Big finance is coming for “buy now, pay later.” HSBC, Barclays, Visa and Mastercard are among the financial giants launching new ways of spreading the cost of purchases.
A Malaysian fintech company pulled off a rare thing these days: an IPO. Starbox, a provider of payment services and digital advertising, raised $20 million through its Nasdaq listing Tuesday. Its shares closed Wednesday at $9.83, a 146% leap from the $4 offering price.
Voyager got approval from the bankruptcy court to pay employee retention bonuses. The $1.6 million in payments to roughly 30 employees have been a point of contention in the bankruptcy process, with creditors to the crypto lender opposing the plan.
Ben Armstrong, who goes by BitBoy Crypto on YouTube, dropped a defamation suit against another YouTube personality after people discovered the public filings. “I didn't understand that my name is now so big that if I file a lawsuit it would be found and be made public,” said Armstrong, whose channel has over 1.4 million subscribers.
The maker of M&Ms is releasing limited-edition candies based on the Bored Ape Yacht Club. “At Mars, we know we need to be more innovative than ever with such a culturally famous brand like M&M's,” Mars Wrigley executive Jane Hwangsaid in a press release. The apes in question are part of Kingship, Universal Music Group’s virtual NFT band.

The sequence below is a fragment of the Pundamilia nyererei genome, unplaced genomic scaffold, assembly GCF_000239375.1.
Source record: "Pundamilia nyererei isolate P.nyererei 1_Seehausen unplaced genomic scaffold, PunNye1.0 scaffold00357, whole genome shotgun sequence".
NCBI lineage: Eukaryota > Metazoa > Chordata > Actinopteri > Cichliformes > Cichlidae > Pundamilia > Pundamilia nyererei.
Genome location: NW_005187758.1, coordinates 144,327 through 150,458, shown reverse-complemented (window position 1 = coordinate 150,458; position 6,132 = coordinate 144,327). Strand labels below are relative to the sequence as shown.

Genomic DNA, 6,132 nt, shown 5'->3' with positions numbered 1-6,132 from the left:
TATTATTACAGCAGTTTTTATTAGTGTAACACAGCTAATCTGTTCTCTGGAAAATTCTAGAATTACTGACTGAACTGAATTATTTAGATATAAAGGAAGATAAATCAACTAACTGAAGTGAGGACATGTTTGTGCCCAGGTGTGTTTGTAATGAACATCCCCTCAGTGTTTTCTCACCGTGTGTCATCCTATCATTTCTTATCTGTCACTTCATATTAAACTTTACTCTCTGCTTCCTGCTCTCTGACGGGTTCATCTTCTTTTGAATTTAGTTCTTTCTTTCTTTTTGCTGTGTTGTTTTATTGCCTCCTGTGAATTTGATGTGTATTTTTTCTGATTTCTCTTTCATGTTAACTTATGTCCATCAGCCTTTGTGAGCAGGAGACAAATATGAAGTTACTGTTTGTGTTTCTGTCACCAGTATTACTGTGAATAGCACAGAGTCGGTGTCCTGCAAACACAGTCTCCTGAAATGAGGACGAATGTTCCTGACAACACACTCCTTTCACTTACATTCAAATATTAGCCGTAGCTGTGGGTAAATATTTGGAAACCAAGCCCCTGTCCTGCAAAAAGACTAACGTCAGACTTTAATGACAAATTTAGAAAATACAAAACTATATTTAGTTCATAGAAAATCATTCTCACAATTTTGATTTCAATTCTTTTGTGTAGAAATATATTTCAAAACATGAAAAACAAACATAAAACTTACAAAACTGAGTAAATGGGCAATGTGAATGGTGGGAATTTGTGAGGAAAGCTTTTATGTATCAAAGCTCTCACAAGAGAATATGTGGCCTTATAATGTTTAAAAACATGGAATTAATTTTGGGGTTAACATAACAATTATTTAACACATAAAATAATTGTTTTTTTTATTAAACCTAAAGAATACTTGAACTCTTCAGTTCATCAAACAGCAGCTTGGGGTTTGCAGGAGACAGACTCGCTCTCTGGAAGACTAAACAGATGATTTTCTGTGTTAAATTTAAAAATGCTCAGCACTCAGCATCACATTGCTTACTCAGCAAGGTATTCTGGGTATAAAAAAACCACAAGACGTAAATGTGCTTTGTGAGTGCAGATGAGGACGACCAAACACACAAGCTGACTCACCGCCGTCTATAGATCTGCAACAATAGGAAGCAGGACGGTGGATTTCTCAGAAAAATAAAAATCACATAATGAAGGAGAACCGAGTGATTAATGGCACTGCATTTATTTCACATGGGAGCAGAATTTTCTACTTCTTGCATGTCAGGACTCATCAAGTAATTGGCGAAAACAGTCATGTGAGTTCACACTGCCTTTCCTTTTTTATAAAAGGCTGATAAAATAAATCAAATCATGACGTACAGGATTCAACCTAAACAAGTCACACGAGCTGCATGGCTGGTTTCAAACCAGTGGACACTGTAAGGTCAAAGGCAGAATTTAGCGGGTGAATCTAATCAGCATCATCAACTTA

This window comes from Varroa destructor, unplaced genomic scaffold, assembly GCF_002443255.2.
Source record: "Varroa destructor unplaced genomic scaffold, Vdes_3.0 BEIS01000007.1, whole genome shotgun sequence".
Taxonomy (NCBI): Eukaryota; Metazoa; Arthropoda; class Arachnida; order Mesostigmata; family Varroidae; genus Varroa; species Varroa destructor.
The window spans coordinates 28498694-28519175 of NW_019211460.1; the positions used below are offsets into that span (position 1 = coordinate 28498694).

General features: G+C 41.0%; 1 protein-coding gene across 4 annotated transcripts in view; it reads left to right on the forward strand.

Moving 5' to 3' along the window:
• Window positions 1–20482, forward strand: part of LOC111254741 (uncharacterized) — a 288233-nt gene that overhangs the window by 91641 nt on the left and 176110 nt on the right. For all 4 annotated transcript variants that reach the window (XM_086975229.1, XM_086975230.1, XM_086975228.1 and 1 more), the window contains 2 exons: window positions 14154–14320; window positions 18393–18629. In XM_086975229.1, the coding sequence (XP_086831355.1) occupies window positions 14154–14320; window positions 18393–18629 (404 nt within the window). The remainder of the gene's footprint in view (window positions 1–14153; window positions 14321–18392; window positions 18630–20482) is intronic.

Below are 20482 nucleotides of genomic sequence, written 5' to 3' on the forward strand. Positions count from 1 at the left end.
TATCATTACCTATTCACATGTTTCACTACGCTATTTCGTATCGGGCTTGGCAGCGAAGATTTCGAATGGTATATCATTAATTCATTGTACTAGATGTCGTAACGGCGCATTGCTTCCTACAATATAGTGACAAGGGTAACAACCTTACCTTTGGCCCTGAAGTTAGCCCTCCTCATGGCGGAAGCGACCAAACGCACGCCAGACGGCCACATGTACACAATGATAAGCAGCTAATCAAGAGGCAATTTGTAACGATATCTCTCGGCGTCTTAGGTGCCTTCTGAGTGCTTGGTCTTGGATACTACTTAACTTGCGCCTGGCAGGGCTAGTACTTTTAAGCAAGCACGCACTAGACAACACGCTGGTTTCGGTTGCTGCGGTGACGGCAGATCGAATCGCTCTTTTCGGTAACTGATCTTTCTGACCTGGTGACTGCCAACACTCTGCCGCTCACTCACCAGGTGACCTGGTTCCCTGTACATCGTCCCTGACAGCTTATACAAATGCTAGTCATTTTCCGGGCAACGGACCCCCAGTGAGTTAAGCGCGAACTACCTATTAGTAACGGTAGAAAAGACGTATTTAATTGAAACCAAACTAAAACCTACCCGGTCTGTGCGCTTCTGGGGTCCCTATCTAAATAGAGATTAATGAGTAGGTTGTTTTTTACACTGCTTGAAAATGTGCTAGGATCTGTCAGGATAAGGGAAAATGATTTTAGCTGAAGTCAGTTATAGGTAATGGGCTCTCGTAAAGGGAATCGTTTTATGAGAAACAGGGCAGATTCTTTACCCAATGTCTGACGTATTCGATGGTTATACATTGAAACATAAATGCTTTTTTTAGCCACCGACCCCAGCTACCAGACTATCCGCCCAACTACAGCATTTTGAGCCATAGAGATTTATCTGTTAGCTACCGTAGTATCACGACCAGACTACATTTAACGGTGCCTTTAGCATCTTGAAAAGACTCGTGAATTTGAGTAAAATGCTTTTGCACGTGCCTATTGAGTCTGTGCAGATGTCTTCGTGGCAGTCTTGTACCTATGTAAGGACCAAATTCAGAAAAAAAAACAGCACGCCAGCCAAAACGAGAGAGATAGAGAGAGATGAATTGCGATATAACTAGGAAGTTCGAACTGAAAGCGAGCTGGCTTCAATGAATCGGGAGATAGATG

Sam Trabucco is stepping down as co-CEO of Alameda Research. Caroline Ellison will serve as CEO. She has been splitting the duties with Trabucco following founder Sam Bankman-Fried’s departure from the role in October.
Former SEC chair Jay Clayton will advise Web3-focused investment firm Electric Capital. Former Federal Reserve Gov. Kevin Warsh and Meta's head of research Pratiti Raychoudhury will also advise the firm.
Bill.com has hired Irana Wasti as CPO and Sofya Pogreb as COO.Wasti previously held the same product role at Typeform, while Pogreb was most recently COO at Next Insurance.
Citigroup hired Matthew Harlow away from JPMorgan Chase to focus on fintech deal-making, Bloomberg reported. Harlow spent 11 years with J.P. Morgan's financial institutions group.
Treasury Prime made three management appointments. The banking-as-a-service company has hired Meghan Ryan, a former Affirm executive, as chief financial officer and Nicole Phillips as vice president of marketing. It also promoted Remy Carole from VP of operations to chief operating officer.
Celebrity crypto endorsements aren't over yet. Blockchain.com said it has a multiyear deal for Dallas Cowboys quarterback Dak Prescott to serve as its brand ambassador.
Banking app Dave has appointed Tesa Aragones to its board of directors. Aragones was most recently Discord's chief marketing officer.
Why on-demand talent could be exactly what companies need right now: The biggest benefit of leveraging on-demand talent is often tapping into the talent and skills that businesses can’t find elsewhere. Upwork’s recent report highlights that 53% of on-demand talent provide skills that are in short supply for many companies, including IT, marketing, computer programming and business consulting.
Thanks for reading — see you tomorrow!